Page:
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About drive-south

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  1. The Tenor banjo is tuned like an octave mandolin or Celtic Bouzouki. If you know any mando chords they will work on the Tenor, but will take some stretching as the neck is longer than a mando. I find the 5-string banjo to be more useful and virsatile than a tenor. I think you would get bored with a tenor pretty quick unless you are planning to specialize in Celtic Music or Dixieland. The Old Vega company was well known for making open-back banjos although they did make resonator models as well. Thier Whyte Laydie models have a heavy brass (scalloped) tone ring and are quite loud for a open-back. I have a Bart Reiter Deluxe open back banjo (5 string) which is probably a lot more banjo than I needed to learn on. The quality is top-notch although it's probably well outside your' price range. You should probably be looking at the Good Time models. I like the open back model with the traditional banjo style headstock and planetary tuners. Other sources for good/inexpensive banjos include "Gold Tone" and "5 Star" (Saga). In any event, check out the banjo hangout web site for a lot more info and opinions.
  2. I own a DM33 made around 2000. I'm not sure how long Gibson built these but I think they may be discontinued now. Mine has the Hawiaan pattern like a National Style O. I would point out that most of these DM33's have a spider bridge with 10.5" cone. I recommend you try playing a few Nationals with biscuit bridge and 9.5" cones before you buy. I think you would find the biscuit style reso to be more suitable for playing bottleneck blues. I plan to sell or trade mine eventually after I purchase a National. With that said, I believe the Gibson DM33 is a very high quality instrument. Fit and finish, plating, are all top-notch. I've heard a lot of folks diparage Gibson Dobros but I think the criticism is not warranted. drive-south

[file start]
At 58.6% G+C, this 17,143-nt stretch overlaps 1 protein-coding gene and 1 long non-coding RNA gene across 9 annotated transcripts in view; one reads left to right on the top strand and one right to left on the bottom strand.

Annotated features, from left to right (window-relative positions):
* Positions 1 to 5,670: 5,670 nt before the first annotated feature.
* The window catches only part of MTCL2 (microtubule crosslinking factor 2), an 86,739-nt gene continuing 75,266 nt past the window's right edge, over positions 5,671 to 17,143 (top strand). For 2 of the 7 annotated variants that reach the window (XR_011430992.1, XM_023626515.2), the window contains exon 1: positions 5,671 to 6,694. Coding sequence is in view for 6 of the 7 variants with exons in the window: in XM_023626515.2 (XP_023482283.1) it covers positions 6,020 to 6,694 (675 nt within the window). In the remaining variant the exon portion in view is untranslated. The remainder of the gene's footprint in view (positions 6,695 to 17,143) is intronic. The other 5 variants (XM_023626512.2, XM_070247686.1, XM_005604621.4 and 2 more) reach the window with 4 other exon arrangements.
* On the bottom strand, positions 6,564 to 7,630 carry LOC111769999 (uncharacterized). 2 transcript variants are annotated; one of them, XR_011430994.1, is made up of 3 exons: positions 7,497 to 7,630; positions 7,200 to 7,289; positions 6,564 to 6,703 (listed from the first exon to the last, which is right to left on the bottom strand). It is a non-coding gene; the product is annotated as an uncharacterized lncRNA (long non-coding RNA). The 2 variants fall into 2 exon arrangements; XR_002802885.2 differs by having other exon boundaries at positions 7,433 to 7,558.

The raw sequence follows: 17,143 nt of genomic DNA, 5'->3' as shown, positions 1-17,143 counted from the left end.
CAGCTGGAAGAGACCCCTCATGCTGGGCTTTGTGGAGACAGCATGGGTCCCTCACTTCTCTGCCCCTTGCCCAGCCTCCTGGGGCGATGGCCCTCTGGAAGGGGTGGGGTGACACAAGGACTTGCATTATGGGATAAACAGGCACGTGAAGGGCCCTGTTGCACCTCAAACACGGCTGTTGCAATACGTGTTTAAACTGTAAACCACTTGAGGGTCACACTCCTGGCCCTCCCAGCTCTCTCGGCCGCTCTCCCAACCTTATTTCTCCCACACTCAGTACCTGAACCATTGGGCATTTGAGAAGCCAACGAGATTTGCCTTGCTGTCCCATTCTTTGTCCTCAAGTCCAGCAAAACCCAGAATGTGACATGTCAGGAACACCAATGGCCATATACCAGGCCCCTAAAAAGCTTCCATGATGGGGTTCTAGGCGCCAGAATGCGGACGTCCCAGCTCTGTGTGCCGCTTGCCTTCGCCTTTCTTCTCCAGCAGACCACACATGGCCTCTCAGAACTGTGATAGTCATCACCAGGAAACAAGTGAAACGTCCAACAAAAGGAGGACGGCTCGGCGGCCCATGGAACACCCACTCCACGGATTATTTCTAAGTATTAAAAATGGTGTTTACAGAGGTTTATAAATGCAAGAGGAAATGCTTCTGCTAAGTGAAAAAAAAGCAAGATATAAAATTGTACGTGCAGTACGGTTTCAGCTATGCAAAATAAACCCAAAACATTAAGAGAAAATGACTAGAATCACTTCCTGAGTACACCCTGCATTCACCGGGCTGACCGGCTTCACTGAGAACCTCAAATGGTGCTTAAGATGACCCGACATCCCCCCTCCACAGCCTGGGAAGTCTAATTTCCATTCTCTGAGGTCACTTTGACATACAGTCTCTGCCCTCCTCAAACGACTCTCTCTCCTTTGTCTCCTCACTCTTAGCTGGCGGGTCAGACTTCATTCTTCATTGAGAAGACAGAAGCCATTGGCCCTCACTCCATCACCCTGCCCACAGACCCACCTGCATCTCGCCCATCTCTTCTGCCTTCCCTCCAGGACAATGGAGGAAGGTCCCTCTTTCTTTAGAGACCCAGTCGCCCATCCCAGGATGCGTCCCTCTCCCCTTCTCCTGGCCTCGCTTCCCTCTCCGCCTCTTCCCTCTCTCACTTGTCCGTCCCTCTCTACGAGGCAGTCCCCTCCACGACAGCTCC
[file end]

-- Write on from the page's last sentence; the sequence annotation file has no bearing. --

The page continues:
3. Capos are great for raising the pitch, but if the song is too high you need to lower pitch. I'll usually try to transpose the song to the 4th or 5th. If I have sheet music/tab showing the song in G, I'll try C or D. Sometimes you have no choice but switch to differant chord shapes, but I try to avoid this if the chord shapes are critical to playing the song right. You can capo up quite high if necessary. For example the Beatles "Here comes the sun" is generally played with capo at the 6th fret in the key of G. This gives you a G chord that frets like a D chord. drive-south
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